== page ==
Innovation is a key interest in Europe, and also a key interest in the ENCORE+ project.
So much so, that one of our four Circles is dedicated to understanding the relationship between OER and innovation; and documenting and sharing the new business models that are enabled by OER.
Why should there be a relationship between openness and innovation?
The simple answer to this lies in the idea of enhanced freedoms. OER have an empowering effect because they enable new forms of action and sharing.
As part of ENCORE+ we are researching different theories of innovation and their relevance to OER.
For instance, the SAMR model was formalized by education researcher Ruben Puentedura to explain how technology is incorporated into everyday learning (http://www.hippasus.com/rrpweblog/archives/2014/11/28/SAMRLearningAssessment.pdf). The model proposes a cognitive hierarchy for the uses of new technologies. First comes the enhancement of existing practices, through ‘substitution’ (using a new tool for an existing task) and ‘augmentation’ (improving performance with an existing task).
At the top of the hierarchy are more transformative changes: through significant reform of the task itself (‘modification’) and the identification/creation of new tasks that are enabled by the innovation (‘redefinition’).
This progression maps onto the OER experience of many educators and learners. Typically open resources are first substituted in for proprietary resources. Then, as
practitioners become more familiar, confident and ambitious with using OER they use it to support experimentation and new practices. The SAMR model also has the benefit of being focused specifically on educational technology.
We can see the relevance of this typology if we apply these categories to an example of OER, such as openly licensed textbooks. Here we observe a potential progression of OER use aligned with varying levels of pedagogical and organisational innovation.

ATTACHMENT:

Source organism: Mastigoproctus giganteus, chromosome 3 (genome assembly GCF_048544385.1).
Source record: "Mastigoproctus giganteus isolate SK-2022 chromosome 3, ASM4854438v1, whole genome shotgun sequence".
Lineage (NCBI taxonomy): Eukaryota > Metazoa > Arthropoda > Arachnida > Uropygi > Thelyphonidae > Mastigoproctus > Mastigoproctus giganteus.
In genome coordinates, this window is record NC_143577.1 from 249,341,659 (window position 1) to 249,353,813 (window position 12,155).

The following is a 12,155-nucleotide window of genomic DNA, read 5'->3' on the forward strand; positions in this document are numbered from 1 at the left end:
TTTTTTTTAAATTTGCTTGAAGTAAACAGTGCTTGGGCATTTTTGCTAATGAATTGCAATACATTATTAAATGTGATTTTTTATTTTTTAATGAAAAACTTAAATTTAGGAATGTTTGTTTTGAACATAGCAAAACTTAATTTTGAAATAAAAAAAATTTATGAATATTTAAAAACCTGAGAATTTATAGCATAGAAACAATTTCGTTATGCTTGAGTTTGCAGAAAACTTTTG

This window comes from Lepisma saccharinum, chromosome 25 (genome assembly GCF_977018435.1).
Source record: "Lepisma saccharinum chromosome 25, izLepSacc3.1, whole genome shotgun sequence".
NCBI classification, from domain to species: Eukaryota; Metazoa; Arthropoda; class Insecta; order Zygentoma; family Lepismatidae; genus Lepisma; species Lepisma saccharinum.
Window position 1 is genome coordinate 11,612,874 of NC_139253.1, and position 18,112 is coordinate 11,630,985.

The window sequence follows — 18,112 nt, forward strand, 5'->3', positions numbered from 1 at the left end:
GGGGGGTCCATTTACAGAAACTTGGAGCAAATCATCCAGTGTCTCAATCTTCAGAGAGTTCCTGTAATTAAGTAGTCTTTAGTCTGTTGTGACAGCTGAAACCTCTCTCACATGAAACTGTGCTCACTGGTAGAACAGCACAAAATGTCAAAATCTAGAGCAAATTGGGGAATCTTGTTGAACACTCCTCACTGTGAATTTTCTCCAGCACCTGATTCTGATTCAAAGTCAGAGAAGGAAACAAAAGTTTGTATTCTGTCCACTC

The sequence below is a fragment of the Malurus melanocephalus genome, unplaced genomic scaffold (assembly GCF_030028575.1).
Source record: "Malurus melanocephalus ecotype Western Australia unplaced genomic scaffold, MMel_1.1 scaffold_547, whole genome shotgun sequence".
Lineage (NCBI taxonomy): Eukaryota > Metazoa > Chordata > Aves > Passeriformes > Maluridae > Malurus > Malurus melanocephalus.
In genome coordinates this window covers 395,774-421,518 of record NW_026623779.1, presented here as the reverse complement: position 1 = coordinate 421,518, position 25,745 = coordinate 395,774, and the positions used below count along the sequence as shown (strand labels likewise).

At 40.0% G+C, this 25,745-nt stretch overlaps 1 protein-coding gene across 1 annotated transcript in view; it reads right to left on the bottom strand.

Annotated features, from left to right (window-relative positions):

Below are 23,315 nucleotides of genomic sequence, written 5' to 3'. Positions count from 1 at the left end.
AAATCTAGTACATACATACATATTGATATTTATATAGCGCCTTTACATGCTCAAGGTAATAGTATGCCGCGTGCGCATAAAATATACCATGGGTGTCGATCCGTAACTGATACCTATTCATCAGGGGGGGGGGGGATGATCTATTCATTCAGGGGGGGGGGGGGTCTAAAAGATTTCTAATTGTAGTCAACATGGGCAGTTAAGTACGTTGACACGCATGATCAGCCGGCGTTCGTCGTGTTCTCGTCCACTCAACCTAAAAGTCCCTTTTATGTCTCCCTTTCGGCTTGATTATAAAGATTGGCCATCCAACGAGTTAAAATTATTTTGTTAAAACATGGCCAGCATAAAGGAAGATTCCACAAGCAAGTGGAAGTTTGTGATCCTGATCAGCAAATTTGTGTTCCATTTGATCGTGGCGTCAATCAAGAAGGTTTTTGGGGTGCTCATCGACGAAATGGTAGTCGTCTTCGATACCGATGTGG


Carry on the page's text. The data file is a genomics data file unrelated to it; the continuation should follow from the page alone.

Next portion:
|Use Open Textbooks in place of proprietary versions |
More than $1 billion saved in the USA
|Freely shared and accessible online |
Enhances access, reduced dependency on grants and loans
|Producing revised/remixed versions of lessons, textbooks and supplementary resources |
Collaboration across institutions
|Rethinking the textbook as the standard organisation of curricula|
Another popular model for understanding innovation is the diffusion of innovations. This maps adoption of new technologies against their market proliferation. The world is still in the early phases of OER adoption. In the USA, for instance, which arguably has the most mature markets, proliferation of OER is only around 5% at the secondary education level. Everyone using OER is technically an early adopter!
In Europe the rate of proliferation is much lower. This means that there is even more potential for OER to save money and facilitate innovation in pedagogy and training. Creating courses (especially for online learning) is much cheaper and more efficient when using OER as there are no copyright issues to clear.
Saving money is one aspect of innovation, but some of the most interesting and far-reaching changes relate to human practices and the wider ecosystem. The OER Research Hub project asked educators in several countries about their use of OER. 40.6% (n=281) said that they use a broader range of teaching and learning methods; 37% (n=250) agreed that they reflected more on the way that they teach; 32.1% (n=215) that they more frequently compare their own teaching with others; 23.4% (n=133) that they now use OER to develop their teaching. Because OER facilitate the process of knowledge transmission, educators and learners like to use them. But they also encourage experimentation and critical reflection which can lead to improved practice.
There are perhaps a surprisingly high number of European projects already focused on OER. Data from the OER World Map shows clusters of OER initiatives and projects that are taking place right now. These are a mix of more than 6,000 higher education institutions, repositories, government agencies, services, events and individuals represented.
You can read more about our thoughts on the innovation potential of Open Educational Resources in our recent OER Innovation Briefing.
As this series (and as ENCORE+ project progresses) we will draw on theories of innovation to develop and share a tool for evaluating instances of innovation with and through OER. We will also be highlighting real-life examples of innovation with OER and raising the profile of successful initiatives.
Our first community event in this strand of work is the Innovation Circle on the 27th September at 13.00 CET. We hope that you will be able to join us!
Please extend the invitation to anyone with an interest in the potential of open to innovate practice and establish new business models and ways of working. ENCORE+ Circles are a great opportunity for networking and reaching out to our stakeholder communities.
Our Circles will always be free to attend!
Sign yourself up for the first ENCORE+ Innovation Circle at https://www.icde.org/encore-register-innovation-businessmodels. See you there!